Delight in the magical music and dancing of the local people as you soak up the energy of this rustic town. In addition, this island is also known as the island of love, so do not doubt that this place has the most fascinating views of the lake.
Located on the Chucuito peninsula jutting out into Lake Titicaca, this picturesque Aymara community will give you the unique experience of sharing their ancestral customs and traditions, as well as their typical foods, so you can see and understand the life of a native in the Andean heights. The kind and friendly townspeople will welcome you with open arms and warm hearts. Enjoy a cozy campfire under the stars with new friends in this lakeside neighborhood!
This island, three hours from Puno by boat, is especially famous for its ancient and incredibly detailed weaving techniques. You will be surprised to know that men are the ones who weave on this island, and each symbol, color and design has a special meaning for the people of the island of Taquile.
This quaint town has preserved a great culture over the years, and they are happy to share it with you! Be sure to watch the sun set from here over the vast waters, so far away that the city of Puno is out of sight.
4. Fall in love with History through Archeology
Puno is home to a rich cultural heritage, and its ancestors have left behind phenomenal archaeological sites for modern man to visit. Reconstruct what life was like back then by visiting these places:
Chullpas of Sillustani, Cutimbo and Molloco
These impressive cylindrical tombs housed the remains of the highest-ranking Qolla officials, a group of pre-Inca nomadic people. These nobles, priests and governors were mummified and buried here in a fetal position with their belongings.
Once the society was conquered by the Inca Empire, the towers were lined with Inca stonework and used to house the remains of their own empire’s dead. The Sillustani site is the best known and most intact of the three near Puno.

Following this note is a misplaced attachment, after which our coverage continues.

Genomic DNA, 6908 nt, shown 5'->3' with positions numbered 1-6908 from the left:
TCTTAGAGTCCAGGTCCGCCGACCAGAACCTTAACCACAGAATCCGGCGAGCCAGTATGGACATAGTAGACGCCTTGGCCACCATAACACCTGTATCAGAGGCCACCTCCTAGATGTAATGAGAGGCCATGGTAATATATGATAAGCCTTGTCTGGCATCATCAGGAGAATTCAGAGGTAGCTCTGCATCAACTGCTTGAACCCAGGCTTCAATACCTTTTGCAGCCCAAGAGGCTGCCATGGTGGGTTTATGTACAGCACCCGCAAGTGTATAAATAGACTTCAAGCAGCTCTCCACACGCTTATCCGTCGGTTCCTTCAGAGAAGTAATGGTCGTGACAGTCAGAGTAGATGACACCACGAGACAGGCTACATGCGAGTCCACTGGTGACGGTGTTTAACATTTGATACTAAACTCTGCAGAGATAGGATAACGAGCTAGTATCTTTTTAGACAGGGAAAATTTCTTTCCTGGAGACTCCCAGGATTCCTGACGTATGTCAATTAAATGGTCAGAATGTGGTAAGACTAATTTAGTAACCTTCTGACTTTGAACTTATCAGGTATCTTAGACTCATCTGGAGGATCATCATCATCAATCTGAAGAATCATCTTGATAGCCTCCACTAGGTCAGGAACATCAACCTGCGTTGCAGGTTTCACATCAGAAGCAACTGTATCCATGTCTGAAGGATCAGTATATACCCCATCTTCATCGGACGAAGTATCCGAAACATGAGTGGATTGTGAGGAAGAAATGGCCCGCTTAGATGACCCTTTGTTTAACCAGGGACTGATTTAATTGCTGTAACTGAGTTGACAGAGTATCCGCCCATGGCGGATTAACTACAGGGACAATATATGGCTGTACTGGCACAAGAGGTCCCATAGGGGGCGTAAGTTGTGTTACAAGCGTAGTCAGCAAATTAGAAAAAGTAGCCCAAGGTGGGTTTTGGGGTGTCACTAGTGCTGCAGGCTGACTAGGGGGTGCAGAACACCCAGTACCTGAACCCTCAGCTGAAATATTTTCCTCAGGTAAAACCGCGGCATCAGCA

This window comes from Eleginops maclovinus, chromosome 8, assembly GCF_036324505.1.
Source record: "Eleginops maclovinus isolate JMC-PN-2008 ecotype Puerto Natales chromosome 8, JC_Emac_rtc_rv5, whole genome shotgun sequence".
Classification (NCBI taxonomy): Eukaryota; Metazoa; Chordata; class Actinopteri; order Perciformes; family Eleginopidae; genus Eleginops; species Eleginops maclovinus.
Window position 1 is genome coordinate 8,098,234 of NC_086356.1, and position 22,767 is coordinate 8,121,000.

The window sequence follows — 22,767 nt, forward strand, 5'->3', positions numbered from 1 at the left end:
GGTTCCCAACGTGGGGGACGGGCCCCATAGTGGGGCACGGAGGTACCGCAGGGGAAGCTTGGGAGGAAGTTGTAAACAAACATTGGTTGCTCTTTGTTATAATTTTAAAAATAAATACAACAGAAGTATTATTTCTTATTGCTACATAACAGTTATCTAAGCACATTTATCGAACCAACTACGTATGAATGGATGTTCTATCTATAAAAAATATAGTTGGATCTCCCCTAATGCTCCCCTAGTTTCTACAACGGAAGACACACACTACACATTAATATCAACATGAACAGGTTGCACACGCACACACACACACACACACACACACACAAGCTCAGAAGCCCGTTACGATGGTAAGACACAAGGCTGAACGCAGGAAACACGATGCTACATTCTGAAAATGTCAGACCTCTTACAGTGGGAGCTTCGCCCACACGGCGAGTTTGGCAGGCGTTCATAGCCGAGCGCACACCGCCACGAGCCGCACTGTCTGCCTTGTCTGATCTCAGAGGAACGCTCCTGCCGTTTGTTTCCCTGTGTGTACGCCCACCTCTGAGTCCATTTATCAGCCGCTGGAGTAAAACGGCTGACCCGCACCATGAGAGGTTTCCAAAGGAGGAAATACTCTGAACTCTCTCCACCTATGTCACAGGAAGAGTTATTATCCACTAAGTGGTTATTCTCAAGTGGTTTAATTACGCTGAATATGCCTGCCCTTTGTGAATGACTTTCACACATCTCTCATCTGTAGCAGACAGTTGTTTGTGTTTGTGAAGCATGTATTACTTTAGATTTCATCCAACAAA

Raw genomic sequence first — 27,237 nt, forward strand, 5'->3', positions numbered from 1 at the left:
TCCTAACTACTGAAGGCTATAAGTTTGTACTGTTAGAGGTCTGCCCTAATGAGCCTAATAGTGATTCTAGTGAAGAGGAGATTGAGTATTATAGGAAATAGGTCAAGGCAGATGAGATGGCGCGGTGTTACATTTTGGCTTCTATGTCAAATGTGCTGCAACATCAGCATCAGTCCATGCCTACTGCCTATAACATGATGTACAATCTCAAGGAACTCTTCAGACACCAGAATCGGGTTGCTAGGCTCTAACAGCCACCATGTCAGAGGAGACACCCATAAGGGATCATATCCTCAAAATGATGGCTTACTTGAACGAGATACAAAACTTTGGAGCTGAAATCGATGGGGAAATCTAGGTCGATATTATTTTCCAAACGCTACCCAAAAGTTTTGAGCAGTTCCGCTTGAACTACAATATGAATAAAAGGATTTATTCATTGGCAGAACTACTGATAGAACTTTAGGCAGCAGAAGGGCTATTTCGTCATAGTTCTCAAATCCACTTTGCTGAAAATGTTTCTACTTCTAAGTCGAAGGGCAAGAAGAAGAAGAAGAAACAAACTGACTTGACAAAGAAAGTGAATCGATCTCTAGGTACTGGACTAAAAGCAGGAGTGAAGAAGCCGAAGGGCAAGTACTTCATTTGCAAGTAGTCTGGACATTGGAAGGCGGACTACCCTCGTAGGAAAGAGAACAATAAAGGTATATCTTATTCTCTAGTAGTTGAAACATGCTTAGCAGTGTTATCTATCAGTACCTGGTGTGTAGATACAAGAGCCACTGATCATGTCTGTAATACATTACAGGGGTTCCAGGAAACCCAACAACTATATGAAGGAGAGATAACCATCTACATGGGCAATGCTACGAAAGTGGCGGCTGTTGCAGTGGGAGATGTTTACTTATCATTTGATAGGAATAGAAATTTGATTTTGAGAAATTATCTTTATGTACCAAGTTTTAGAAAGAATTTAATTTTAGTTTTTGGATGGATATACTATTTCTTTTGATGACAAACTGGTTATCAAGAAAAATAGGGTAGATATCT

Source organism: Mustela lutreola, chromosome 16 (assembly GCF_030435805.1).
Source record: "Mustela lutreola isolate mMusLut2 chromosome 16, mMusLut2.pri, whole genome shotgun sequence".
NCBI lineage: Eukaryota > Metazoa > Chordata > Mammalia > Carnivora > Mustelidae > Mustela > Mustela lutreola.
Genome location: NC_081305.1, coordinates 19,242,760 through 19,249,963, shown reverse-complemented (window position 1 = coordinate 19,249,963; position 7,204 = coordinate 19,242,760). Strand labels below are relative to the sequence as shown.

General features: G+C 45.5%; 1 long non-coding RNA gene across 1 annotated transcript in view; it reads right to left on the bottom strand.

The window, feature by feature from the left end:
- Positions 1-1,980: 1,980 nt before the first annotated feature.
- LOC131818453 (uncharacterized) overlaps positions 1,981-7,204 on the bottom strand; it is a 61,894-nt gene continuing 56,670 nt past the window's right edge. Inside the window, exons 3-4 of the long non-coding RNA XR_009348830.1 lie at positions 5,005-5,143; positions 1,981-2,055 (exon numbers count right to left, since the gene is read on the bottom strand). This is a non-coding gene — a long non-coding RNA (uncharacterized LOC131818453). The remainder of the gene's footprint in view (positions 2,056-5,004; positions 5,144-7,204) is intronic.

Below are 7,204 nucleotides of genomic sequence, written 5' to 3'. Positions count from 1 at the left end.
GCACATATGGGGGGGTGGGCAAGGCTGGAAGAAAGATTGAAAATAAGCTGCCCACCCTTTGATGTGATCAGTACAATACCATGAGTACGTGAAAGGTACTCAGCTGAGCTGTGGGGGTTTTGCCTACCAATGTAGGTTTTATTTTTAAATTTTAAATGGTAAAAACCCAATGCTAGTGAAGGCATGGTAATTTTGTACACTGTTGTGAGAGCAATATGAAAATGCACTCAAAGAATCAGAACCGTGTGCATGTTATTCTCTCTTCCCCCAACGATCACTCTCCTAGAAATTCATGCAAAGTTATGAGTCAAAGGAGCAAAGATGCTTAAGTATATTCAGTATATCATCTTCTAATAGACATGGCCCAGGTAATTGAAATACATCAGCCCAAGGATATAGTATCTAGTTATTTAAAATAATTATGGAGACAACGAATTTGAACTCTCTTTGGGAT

Quechua route :
This set of attractions includes the extensive archaeological complex of Pucará and the singular city of Lampa.
This archaeological complex, about 2 hours from Puno by car, is spread over 8 acres wide! Pucara was home to a sophisticated pre-Inca society advanced in agriculture, pyramid construction, and engineering. Here you can visit the magnificent pyramid of Qalasaya and the local Lithic and Ceramic Museums.
Do not miss the opportunity to spend some time in a ceramic workshop to learn how the famous bulls that guard the jambs of houses throughout the country are made, providing protection and prosperity.
Near Pucará you can visit Lampa, an old colonial center and mining town known as “the pink city ” for its clay structures. This is home to the 17th-century Church of Santiago and its well-preserved catacombs. Take a minute to appreciate the flawless replica of Michelangelo’s Pietà in the church before heading underground to see the skeletal collections of the catacombs, which legend has it contain tunnels connecting the church to Cusco and local mansions. .
Take in the colonial architecture of times gone by, and visit the Kampaq Museum to learn even more about the ancient history of the area.
This unusual set of attractions includes the bizarre Inca Uyo (fertility temple) and the mysterious Amaru Muru portal.
This comic fertility temple of the Incas, in the Chucuito district, supposedly served to “cure” women from infertility. The palace is filled with phallic sculptures, which always make visiting tourists laugh or blush. This site was used as a center of worship to Mother Earth, in turn asking for her fertility in reproduction and agricultural yields.
A grand gateway carved into an imposing rock face, Amaru Muru, called ” The Gate of the Gods ” by the locals, is shrouded in mystery. Is this an interdimensional portal or an abandoned Inca construction project? No one knows its history, but it is now referred to by the name of an Inca priest who, according to legend, escaped to another world through it, taking with him the highly revered Golden Disc of the Sun, protecting it from the greedy hands of the Spanish. conquerors.
Also enjoy the stunning scenery that surrounds you. It’s somewhat reminiscent of Arches National Park, without the crowds. For another cultural treat afterwards, head to nearby Juli, a city nicknamed “Little Rome.”